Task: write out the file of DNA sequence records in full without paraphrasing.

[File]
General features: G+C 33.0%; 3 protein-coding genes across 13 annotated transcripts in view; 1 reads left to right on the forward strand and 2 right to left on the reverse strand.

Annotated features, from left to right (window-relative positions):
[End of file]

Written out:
General features: G+C 33.0%; 3 protein-coding genes across 13 annotated transcripts in view; 1 reads left to right on the forward strand and 2 right to left on the reverse strand.

Annotated features, from left to right (window-relative positions):